flow would spark off, and we'd get a big explosion that would wreck everything—including us." Then he muttered to himself: "I still don't see how it could happen."
Jayjay Kelvin pulled a nine of spades from the back of the deck to the front. It matched the four of spades that had come three cards before. Jayjay discarded the two cards between the spades. "You don't?" he asked. "Didn't you ever hear that the total is greater than the sum of its parts?"
"What?" Captain Al-Amin sounded as though he'd been insulted—in Arabic. "What are you talking about, Mr. Kelvin?"
"I'm talking about the idiocy of the checking system," Jayjay said flatly. "Don't you see what they did? Don't you see what happened? Each part of a screamer has to be checked separately, right?"
"Why? Because the things burn out if you check them as a complete unit. It's like checking a .50 caliber cartridge. The only way you can check a cartridge is to shoot it in a gun. If it works, then you know it works. Period. The only trouble is that you've wasted the cartridge. You know that that one is good, but you've ruined it.
"Same way with a screamer. If you test it as a unit, you'll ruin it. So you test it a part at a time. All the parts check out nicely because the test mechanisms are built to check each part."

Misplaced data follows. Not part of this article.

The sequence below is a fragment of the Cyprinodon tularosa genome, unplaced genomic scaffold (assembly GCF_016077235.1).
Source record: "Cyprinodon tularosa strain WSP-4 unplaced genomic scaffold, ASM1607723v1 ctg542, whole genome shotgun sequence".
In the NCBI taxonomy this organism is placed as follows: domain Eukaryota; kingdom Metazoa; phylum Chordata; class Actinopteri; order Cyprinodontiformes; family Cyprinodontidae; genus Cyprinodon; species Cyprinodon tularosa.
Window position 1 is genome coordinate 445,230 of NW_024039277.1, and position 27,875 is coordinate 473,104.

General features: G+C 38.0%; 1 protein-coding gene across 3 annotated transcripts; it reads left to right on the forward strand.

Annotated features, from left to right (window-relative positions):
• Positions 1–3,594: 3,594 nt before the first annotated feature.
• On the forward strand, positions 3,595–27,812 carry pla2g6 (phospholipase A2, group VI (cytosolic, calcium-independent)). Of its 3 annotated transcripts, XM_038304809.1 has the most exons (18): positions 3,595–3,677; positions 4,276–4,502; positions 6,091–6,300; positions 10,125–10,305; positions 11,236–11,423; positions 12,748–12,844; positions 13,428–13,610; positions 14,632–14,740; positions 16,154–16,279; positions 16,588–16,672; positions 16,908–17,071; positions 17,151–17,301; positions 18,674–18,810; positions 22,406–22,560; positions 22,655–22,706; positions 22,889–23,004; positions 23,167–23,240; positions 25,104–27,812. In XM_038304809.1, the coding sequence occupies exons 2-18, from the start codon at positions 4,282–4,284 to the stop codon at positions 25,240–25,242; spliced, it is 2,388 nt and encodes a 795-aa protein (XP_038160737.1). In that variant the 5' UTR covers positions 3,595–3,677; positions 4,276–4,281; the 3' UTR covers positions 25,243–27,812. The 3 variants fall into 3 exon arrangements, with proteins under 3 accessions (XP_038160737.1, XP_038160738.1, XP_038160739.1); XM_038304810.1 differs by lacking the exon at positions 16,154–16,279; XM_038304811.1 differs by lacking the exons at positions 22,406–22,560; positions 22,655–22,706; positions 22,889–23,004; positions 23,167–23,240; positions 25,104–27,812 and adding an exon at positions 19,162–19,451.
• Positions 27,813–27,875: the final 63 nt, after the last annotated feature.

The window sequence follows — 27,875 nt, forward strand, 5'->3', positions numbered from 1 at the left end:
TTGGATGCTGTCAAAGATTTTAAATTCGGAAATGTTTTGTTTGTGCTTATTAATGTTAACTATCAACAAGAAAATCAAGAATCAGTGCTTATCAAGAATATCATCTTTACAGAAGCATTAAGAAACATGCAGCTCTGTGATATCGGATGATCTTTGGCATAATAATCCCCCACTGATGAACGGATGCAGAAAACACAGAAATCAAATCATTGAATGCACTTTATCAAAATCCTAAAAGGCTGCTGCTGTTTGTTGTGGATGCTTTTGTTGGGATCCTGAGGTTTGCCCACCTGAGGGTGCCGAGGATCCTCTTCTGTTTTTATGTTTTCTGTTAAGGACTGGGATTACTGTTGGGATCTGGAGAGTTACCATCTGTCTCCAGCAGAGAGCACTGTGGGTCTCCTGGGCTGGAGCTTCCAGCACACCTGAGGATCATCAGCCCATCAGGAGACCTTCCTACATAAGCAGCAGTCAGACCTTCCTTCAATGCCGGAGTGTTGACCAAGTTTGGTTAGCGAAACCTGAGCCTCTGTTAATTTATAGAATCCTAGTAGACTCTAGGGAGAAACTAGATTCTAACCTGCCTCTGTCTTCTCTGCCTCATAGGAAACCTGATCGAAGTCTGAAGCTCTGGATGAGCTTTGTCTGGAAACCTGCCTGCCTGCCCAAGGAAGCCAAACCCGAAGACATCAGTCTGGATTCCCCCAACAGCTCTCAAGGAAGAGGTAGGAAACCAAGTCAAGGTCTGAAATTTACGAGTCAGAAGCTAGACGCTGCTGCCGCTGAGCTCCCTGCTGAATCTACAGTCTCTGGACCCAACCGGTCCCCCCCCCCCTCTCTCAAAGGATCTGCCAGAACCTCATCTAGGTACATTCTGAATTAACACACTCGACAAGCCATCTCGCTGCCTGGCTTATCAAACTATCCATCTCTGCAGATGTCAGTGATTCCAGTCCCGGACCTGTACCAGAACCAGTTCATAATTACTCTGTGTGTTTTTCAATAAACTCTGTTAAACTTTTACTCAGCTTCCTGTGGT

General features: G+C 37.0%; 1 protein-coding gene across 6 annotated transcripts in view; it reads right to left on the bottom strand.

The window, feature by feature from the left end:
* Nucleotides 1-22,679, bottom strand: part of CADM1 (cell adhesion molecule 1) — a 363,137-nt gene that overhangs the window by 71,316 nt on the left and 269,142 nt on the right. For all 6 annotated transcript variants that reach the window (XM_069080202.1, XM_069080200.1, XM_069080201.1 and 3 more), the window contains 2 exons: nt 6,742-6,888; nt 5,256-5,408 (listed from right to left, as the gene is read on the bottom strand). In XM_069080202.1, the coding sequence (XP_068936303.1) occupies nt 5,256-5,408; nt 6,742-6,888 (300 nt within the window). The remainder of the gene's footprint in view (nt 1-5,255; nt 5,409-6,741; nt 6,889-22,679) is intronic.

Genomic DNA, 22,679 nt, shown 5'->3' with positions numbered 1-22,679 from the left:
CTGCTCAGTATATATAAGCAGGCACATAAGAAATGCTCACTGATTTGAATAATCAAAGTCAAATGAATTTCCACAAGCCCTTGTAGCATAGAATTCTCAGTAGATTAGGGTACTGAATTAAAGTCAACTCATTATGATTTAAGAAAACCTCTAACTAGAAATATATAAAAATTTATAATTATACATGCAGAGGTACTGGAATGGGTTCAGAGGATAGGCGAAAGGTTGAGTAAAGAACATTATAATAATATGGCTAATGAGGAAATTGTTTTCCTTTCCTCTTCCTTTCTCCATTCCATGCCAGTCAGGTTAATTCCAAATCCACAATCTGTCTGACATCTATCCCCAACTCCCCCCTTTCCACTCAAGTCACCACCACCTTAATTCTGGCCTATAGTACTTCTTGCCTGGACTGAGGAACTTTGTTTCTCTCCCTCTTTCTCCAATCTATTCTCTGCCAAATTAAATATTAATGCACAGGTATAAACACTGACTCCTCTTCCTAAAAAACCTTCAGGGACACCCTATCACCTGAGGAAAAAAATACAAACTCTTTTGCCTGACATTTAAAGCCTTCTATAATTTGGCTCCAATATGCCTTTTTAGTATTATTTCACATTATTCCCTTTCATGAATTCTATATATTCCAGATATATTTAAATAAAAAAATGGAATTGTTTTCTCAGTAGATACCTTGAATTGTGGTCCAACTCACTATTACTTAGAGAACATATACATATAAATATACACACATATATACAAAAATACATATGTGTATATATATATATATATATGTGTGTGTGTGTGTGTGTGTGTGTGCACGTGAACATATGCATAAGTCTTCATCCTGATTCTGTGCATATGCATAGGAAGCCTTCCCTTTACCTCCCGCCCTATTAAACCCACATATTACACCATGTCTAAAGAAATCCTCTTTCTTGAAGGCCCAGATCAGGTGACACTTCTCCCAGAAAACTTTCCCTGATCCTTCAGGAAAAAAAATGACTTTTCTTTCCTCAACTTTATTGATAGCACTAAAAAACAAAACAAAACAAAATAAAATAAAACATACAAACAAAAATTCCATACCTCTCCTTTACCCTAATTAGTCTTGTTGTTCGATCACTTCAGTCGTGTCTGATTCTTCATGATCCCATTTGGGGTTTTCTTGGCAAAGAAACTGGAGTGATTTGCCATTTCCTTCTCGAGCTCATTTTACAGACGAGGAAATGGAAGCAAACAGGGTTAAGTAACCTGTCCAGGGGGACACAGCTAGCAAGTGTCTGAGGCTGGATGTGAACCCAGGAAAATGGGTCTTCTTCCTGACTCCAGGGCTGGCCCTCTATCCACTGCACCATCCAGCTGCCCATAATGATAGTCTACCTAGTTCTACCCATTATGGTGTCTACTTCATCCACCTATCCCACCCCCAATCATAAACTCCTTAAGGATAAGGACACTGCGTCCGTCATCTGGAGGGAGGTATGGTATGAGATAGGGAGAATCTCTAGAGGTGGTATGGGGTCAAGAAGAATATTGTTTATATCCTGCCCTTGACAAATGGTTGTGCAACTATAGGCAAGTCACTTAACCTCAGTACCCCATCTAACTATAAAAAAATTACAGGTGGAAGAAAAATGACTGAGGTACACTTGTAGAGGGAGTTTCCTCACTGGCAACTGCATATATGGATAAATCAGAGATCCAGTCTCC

Smith squinted. "Well, sure. If you check out the whole screamer, you'll ruin it. So what?"
"So suppose you were going to check out a cartridge," Jayjay said. "You don't fire it; you check each part separately. You check the brass case. It's all right; the tests show that it won't burst under firing pressure. You check the primer; the tests show that it will explode when hit by the gun's hammer. You check the powder; the tests show that the powder will burn nicely when the flame from the primer hits it. You check the bullet; the tests show that the slug will be expelled at the proper velocity when the powder is ignited.
"So you assume that the cartridge will function when fired.
"But will it?"
"Why wouldn't it?" Smith asked.
"Because the flame from the exploding primer can't reach the powder, that's why!" Jayjay snapped. "Some jerk has redesigned the primer so that the flame misses the propellant!"
"How could that happen?" Hull asked blankly.
"How? Because Designer A decided that the male plug on the screamer should have one more turn on its threads, but he forgot to tell Designer B, who designs the female plug, that the two should match. The testing equipment is designed to test each part, so each part tests out fine. The only trouble is that the thing doesn't test out as a whole."